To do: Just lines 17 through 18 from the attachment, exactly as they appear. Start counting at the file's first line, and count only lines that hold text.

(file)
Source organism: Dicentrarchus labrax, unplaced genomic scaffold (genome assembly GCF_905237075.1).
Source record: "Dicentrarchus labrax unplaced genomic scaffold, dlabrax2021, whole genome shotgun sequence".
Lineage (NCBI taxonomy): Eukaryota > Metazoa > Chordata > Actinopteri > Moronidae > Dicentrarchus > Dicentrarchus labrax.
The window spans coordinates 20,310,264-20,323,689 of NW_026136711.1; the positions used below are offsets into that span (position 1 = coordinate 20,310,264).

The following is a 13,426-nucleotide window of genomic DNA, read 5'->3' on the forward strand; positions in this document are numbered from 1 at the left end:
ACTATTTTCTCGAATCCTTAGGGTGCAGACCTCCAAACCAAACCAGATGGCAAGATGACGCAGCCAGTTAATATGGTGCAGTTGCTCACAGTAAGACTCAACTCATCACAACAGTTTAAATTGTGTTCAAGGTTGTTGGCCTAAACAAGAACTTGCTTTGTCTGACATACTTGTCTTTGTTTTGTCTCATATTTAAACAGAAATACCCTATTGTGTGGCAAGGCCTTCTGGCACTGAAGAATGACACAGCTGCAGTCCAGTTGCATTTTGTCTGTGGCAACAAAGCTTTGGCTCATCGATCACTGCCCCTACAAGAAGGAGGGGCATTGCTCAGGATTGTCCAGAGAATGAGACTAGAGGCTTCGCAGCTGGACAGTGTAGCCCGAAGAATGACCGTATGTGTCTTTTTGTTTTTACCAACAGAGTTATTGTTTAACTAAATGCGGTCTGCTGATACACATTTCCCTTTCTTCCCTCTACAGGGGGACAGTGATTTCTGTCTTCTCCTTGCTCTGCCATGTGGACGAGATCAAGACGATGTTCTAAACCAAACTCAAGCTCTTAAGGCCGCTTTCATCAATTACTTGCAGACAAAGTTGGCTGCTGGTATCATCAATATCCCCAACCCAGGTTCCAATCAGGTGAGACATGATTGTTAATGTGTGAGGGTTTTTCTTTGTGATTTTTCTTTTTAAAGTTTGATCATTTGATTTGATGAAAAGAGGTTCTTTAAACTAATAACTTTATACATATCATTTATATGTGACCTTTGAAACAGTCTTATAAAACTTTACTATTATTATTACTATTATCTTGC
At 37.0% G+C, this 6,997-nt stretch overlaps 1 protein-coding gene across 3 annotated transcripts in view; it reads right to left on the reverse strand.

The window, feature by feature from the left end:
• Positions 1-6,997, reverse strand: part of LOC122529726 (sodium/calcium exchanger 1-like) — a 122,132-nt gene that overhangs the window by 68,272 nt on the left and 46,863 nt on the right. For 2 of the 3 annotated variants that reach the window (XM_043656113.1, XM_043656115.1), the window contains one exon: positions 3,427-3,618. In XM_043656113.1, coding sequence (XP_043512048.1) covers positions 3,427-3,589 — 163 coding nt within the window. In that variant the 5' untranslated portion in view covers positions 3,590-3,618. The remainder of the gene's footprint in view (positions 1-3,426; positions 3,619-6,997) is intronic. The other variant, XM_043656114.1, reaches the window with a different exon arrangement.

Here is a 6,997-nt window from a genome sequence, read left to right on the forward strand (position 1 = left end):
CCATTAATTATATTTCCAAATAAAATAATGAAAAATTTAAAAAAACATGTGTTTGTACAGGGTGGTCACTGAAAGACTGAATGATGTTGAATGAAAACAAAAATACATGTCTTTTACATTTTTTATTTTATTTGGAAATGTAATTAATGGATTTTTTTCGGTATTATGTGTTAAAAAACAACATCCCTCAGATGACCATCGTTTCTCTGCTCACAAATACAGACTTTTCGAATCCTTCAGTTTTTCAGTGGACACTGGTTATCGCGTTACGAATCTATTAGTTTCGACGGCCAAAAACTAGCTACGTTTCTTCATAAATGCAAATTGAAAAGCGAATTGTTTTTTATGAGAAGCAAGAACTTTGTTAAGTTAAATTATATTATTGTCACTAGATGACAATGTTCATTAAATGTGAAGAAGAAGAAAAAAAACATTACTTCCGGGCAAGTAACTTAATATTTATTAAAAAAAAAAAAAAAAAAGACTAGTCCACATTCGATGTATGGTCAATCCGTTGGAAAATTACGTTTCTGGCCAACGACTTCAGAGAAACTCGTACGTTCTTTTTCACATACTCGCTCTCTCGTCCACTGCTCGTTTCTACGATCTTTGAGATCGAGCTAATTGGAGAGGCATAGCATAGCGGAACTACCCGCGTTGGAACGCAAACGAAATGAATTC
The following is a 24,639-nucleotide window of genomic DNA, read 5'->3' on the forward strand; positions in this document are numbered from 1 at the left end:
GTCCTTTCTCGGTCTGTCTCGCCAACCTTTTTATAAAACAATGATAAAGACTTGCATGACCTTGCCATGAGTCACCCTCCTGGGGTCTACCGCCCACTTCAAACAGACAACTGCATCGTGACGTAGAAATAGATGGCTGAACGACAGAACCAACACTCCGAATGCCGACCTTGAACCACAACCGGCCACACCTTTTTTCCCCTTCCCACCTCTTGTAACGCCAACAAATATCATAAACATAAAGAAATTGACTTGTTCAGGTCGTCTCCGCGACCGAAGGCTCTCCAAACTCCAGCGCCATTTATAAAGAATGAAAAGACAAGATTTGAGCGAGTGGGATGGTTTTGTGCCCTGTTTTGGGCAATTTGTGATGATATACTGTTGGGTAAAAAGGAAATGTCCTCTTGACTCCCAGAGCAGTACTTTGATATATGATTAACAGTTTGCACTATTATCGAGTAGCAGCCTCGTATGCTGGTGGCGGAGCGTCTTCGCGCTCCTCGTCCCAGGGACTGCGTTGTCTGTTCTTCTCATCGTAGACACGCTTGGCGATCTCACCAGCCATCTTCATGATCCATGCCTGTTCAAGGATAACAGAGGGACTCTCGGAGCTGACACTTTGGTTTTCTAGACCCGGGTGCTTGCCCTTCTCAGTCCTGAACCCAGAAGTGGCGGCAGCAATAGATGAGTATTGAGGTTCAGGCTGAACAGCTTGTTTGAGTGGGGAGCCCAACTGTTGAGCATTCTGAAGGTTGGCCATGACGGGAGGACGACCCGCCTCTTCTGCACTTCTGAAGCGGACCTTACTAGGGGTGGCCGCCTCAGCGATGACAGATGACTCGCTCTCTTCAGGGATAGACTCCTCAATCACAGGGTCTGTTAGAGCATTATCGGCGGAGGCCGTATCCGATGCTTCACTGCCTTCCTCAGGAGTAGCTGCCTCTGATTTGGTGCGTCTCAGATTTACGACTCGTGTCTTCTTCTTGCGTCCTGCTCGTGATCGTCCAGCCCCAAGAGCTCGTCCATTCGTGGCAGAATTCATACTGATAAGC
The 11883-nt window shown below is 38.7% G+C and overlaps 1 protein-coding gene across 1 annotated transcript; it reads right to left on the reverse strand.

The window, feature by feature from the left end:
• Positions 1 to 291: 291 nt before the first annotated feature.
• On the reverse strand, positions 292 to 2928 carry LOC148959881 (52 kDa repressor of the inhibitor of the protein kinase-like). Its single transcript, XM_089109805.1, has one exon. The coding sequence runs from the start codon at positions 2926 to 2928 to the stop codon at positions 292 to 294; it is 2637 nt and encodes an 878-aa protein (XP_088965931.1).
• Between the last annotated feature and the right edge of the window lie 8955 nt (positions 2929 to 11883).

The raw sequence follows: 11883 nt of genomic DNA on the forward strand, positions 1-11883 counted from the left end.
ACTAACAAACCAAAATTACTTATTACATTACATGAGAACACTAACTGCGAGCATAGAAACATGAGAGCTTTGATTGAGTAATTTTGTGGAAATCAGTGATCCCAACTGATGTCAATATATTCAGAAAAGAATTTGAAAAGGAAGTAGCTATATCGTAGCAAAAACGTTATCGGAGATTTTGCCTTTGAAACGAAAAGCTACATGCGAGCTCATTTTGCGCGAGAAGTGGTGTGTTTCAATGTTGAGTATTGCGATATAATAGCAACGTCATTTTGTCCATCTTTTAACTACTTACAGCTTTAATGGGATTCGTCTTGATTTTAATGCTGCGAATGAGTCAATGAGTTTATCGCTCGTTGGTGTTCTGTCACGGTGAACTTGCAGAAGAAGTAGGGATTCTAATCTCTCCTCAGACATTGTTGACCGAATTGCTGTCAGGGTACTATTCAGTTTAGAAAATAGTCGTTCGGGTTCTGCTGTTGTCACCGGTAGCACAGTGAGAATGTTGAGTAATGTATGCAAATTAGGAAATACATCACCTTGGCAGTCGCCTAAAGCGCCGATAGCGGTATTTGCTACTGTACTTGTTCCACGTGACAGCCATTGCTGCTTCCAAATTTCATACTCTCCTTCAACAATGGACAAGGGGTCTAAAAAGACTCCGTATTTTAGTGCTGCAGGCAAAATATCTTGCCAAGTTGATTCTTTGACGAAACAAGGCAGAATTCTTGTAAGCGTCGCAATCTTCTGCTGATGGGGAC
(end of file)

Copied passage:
• On the reverse strand, positions 292 to 2928 carry LOC148959881 (52 kDa repressor of the inhibitor of the protein kinase-like). Its single transcript, XM_089109805.1, has one exon. The coding sequence runs from the start codon at positions 2926 to 2928 to the stop codon at positions 292 to 294; it is 2637 nt and encodes an 878-aa protein (XP_088965931.1).
• Between the last annotated feature and the right edge of the window lie 8955 nt (positions 2929 to 11883).